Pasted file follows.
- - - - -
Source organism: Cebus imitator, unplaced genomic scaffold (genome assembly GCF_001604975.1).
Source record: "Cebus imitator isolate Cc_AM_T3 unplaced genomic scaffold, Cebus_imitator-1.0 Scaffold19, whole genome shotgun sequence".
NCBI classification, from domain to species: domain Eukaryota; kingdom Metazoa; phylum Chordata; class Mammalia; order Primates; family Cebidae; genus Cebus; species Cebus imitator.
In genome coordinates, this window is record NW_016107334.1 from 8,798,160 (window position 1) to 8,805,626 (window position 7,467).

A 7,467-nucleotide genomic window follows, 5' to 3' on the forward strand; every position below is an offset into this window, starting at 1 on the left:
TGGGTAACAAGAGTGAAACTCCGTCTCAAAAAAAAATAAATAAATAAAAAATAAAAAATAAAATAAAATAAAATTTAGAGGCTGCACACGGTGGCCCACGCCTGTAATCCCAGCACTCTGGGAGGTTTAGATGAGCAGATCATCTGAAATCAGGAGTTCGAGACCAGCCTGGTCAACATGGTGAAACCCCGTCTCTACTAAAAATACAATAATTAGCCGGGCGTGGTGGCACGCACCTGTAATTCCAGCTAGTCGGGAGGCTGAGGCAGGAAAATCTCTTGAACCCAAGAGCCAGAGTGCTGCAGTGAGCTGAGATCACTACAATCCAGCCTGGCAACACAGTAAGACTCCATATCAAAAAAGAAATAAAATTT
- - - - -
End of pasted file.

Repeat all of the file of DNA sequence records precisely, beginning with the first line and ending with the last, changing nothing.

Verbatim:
Source organism: Cebus imitator, unplaced genomic scaffold (genome assembly GCF_001604975.1).
Source record: "Cebus imitator isolate Cc_AM_T3 unplaced genomic scaffold, Cebus_imitator-1.0 Scaffold19, whole genome shotgun sequence".
NCBI classification, from domain to species: domain Eukaryota; kingdom Metazoa; phylum Chordata; class Mammalia; order Primates; family Cebidae; genus Cebus; species Cebus imitator.
In genome coordinates, this window is record NW_016107334.1 from 8,798,160 (window position 1) to 8,805,626 (window position 7,467).

A 7,467-nucleotide genomic window follows, 5' to 3' on the forward strand; every position below is an offset into this window, starting at 1 on the left:
TGGGTAACAAGAGTGAAACTCCGTCTCAAAAAAAAATAAATAAATAAAAAATAAAAAATAAAATAAAATAAAATTTAGAGGCTGCACACGGTGGCCCACGCCTGTAATCCCAGCACTCTGGGAGGTTTAGATGAGCAGATCATCTGAAATCAGGAGTTCGAGACCAGCCTGGTCAACATGGTGAAACCCCGTCTCTACTAAAAATACAATAATTAGCCGGGCGTGGTGGCACGCACCTGTAATTCCAGCTAGTCGGGAGGCTGAGGCAGGAAAATCTCTTGAACCCAAGAGCCAGAGTGCTGCAGTGAGCTGAGATCACTACAATCCAGCCTGGCAACACAGTAAGACTCCATATCAAAAAAGAAATAAAATTT